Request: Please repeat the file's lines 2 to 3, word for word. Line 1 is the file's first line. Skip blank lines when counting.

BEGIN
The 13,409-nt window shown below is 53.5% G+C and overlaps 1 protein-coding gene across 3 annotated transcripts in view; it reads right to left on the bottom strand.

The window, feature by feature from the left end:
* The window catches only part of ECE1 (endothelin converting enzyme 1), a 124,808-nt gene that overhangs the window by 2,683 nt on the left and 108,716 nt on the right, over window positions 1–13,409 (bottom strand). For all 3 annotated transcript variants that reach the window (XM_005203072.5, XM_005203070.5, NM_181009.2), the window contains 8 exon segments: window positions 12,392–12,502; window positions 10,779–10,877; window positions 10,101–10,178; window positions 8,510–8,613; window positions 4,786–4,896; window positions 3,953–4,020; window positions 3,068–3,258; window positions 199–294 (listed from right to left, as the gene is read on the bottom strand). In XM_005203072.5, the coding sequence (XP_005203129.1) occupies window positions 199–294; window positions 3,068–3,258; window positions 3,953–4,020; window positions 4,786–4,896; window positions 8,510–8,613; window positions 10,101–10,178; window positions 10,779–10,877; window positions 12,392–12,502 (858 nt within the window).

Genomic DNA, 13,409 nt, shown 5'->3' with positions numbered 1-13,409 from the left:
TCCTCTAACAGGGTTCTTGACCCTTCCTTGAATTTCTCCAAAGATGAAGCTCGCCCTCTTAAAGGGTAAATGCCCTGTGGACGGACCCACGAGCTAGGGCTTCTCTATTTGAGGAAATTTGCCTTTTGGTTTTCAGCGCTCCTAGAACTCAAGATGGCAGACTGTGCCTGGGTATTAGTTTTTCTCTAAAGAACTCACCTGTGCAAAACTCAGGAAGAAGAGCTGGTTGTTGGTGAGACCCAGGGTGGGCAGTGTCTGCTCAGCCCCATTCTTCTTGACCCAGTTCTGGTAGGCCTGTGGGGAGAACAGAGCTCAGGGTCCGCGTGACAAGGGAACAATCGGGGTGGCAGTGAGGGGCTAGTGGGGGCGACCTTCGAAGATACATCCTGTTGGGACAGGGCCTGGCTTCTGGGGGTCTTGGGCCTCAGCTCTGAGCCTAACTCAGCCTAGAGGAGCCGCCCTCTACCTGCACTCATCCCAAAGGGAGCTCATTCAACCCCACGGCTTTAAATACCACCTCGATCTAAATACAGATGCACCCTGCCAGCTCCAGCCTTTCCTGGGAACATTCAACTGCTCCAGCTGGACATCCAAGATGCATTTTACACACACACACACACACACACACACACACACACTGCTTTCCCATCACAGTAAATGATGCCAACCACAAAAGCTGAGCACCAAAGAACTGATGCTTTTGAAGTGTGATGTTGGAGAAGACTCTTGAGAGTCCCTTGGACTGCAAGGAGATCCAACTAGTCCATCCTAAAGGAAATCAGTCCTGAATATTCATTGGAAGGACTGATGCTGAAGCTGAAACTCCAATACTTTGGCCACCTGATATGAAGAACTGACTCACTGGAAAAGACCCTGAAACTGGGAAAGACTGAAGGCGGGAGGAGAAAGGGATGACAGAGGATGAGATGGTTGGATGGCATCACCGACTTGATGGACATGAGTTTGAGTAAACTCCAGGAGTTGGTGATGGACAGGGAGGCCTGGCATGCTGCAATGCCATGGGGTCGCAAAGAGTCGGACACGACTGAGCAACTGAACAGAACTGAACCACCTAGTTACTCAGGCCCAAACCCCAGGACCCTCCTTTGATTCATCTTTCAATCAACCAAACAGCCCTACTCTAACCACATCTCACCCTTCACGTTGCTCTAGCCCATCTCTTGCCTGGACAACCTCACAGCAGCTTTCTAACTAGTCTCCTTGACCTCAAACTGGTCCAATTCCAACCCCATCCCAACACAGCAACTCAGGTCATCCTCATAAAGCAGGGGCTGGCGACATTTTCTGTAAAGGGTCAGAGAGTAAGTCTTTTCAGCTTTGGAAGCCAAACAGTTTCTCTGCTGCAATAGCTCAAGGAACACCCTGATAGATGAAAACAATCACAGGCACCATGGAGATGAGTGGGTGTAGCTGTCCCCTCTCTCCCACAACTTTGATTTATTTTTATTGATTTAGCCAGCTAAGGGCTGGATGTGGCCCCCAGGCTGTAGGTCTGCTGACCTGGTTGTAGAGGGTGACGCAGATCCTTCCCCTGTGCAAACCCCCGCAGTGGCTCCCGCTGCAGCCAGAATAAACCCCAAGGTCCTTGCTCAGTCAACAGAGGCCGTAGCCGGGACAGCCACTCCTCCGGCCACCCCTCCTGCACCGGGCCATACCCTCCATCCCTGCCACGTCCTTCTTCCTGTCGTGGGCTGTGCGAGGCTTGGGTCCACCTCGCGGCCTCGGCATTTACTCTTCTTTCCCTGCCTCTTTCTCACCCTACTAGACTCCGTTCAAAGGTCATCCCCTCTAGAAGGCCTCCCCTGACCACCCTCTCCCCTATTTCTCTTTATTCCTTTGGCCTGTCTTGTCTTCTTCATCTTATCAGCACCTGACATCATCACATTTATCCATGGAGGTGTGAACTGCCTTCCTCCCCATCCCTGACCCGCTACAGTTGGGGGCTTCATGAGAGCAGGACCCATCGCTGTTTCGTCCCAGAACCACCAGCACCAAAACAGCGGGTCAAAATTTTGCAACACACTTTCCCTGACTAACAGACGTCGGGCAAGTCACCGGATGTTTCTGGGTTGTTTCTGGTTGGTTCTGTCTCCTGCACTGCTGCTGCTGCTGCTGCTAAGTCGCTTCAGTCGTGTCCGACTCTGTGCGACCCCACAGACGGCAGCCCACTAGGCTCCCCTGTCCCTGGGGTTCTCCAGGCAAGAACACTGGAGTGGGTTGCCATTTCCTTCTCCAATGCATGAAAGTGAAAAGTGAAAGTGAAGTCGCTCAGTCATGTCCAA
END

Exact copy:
The window, feature by feature from the left end:
* The window catches only part of ECE1 (endothelin converting enzyme 1), a 124,808-nt gene that overhangs the window by 2,683 nt on the left and 108,716 nt on the right, over window positions 1–13,409 (bottom strand). For all 3 annotated transcript variants that reach the window (XM_005203072.5, XM_005203070.5, NM_181009.2), the window contains 8 exon segments: window positions 12,392–12,502; window positions 10,779–10,877; window positions 10,101–10,178; window positions 8,510–8,613; window positions 4,786–4,896; window positions 3,953–4,020; window positions 3,068–3,258; window positions 199–294 (listed from right to left, as the gene is read on the bottom strand). In XM_005203072.5, the coding sequence (XP_005203129.1) occupies window positions 199–294; window positions 3,068–3,258; window positions 3,953–4,020; window positions 4,786–4,896; window positions 8,510–8,613; window positions 10,101–10,178; window positions 10,779–10,877; window positions 12,392–12,502 (858 nt within the window).